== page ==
Honestly I think this kid needs to see jail for a while, and probably never be allowed to drive again.

Realistically, he will probably get a few months of juvi and have his license again within a year or two.

 

Still quite sad anyway.

Really needs to be investigate. It's possible that this incident will completely taint the driver's life. Killing a young mother. Especially if he's not a complete sociopath, and has kids of his own someday. I'd say if he's speeding by more than a few kph, he'll get done for vehicular manslaughter. Might depend on other factors though. If he's a freshly minted driver, perhaps something on the road scared him, or he was too tired and too inexperienced to know how tired his was.

 

Definitely it's sad situation for the family, but most people don't enjoy killing others, so the young driver needs some consideration too.

 

18 year old, speeding, killed someone, put him in gaol where he can't do this sort of thing.

It's been decades since our justice system incarcerated people to remove them from society. Jail is about rehabilitation, not punishment. - Criminology 101. Edited by kikz

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Thats a fair point kikz, I think if it were me, I wouldn't be back in my car for a very long time... but the father/husband needs justice, and i also think that this incident could be better highlighted to other young drivers, maybe making an example out of the boy (not too harsh, but no slap on the wrist).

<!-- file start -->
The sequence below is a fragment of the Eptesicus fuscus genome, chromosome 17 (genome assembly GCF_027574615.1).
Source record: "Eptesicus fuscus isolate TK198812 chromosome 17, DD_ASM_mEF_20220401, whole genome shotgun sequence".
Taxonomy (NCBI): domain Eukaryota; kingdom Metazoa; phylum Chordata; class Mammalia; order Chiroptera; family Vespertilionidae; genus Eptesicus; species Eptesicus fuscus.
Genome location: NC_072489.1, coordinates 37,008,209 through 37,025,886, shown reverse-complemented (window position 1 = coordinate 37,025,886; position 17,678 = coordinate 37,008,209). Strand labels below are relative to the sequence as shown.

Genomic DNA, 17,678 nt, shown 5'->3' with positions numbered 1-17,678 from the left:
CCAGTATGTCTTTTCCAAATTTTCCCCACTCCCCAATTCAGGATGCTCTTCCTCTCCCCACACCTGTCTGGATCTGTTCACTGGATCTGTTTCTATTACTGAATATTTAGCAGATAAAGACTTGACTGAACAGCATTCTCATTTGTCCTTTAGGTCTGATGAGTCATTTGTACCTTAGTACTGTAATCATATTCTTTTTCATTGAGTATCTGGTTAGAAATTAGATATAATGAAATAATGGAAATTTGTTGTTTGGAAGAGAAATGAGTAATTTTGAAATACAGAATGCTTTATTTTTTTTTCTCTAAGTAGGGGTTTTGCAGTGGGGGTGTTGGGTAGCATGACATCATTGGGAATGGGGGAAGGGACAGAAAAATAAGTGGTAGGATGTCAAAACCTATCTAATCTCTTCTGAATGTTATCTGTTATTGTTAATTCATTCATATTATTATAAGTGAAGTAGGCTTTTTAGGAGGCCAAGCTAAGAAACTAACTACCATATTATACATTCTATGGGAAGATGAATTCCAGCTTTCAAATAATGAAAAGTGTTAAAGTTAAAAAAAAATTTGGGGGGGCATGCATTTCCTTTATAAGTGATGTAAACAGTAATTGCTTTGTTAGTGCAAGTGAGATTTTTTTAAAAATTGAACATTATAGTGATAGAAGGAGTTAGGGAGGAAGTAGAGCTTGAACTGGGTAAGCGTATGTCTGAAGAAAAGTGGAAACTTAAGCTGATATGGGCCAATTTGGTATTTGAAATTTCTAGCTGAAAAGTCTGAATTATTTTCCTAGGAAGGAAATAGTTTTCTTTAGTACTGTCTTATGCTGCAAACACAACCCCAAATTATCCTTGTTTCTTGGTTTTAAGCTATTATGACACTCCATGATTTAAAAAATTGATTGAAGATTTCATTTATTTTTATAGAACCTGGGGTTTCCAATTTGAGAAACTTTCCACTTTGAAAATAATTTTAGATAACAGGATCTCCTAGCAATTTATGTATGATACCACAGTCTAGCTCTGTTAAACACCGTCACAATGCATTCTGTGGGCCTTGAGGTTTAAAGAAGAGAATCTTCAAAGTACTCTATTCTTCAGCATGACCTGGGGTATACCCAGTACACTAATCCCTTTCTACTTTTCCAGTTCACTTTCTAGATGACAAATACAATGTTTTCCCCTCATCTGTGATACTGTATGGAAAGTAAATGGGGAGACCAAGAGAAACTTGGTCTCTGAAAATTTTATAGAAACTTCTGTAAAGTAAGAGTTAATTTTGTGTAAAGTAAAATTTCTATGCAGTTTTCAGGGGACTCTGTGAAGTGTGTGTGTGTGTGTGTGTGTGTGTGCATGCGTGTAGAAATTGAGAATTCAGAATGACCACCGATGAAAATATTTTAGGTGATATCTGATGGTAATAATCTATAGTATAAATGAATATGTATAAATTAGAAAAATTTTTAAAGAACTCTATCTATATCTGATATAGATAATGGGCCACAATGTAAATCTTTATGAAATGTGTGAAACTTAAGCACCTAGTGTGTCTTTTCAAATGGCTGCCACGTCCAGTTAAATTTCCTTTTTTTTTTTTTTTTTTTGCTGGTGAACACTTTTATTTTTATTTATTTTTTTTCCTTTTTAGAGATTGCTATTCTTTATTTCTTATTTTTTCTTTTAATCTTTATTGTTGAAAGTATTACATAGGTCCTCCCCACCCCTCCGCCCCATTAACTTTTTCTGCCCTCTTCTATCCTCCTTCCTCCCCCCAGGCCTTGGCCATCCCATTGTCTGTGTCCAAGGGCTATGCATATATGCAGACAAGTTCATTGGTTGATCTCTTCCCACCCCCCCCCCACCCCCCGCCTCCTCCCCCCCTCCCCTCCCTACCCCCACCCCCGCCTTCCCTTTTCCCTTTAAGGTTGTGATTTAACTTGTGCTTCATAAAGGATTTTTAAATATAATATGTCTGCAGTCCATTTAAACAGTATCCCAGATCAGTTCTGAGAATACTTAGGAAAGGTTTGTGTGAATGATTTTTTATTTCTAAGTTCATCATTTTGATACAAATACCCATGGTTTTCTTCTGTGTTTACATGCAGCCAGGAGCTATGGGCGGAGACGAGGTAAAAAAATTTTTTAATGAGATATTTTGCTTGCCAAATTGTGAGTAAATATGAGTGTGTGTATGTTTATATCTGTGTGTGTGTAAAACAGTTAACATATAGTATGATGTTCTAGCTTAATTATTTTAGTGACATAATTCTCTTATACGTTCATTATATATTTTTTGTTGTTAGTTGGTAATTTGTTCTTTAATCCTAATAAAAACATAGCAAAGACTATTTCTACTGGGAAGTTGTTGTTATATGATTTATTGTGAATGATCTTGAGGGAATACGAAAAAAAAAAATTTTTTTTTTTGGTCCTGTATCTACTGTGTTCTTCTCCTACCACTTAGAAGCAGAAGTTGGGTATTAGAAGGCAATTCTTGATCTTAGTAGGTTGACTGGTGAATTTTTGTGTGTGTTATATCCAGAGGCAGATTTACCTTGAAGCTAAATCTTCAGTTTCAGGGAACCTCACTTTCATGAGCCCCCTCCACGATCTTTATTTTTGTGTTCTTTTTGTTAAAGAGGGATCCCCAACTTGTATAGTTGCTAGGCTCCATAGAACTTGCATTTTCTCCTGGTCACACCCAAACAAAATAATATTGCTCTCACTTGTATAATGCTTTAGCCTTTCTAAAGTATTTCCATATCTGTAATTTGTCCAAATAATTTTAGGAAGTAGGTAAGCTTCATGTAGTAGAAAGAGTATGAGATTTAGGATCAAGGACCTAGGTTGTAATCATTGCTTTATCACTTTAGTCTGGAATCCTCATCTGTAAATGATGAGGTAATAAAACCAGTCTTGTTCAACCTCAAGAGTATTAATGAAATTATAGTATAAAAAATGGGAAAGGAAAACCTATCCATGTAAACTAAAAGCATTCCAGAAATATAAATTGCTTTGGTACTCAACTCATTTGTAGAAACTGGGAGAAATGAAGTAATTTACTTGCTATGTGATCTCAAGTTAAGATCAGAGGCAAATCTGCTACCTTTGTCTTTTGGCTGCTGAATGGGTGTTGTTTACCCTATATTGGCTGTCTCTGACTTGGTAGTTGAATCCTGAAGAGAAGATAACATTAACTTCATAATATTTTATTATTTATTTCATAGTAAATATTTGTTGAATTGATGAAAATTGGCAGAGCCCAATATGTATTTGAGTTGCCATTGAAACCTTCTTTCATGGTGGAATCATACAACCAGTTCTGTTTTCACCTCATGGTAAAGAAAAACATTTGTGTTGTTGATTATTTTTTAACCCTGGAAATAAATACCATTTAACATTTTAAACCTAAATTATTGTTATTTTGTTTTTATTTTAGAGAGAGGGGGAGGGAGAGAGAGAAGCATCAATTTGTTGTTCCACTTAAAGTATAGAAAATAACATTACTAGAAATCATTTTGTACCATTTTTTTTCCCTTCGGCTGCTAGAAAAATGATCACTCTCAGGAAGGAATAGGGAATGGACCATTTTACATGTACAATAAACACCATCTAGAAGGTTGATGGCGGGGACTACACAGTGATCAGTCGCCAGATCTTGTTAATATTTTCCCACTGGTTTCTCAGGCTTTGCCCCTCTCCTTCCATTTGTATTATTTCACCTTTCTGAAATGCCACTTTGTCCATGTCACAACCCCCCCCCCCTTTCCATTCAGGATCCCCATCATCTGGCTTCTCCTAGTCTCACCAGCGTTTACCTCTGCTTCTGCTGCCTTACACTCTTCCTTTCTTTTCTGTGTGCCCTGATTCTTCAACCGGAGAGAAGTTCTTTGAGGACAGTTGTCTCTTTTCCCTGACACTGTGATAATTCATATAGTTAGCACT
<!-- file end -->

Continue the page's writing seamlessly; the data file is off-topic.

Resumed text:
I will admit to doing 65km/h or more around that corner many times (never again) and I see so many other drivers daily doing at least 60km/h (the road limit is 50km/h, the corner is signposted for 40km/h) so it also possible the kid just thought he could do it at the same speed as others, but it is quite a tight bend.

 

Being a P-Plater myself, and driving fast a lot of the time, this really hit home hard for me anyway. I thought WA had a quite strict licensing system, but I was thinking more and more about this today while stuck in the traffic. I was able to legally drive my car unsupervised with just a few hours of practise with friends. I didn't have a driving teacher and I didn't learn when I was 17 (learned at 22). I was able to pass all of my tests first go without even attempting the practise computer tests, I barely knew the road rules and I was probably bloody dangerous for weeks. The attitude of people these days is that they expect to allowed to drive as soon as they are 17, it seems like no longer a privilege but a right. I was also of that attitude.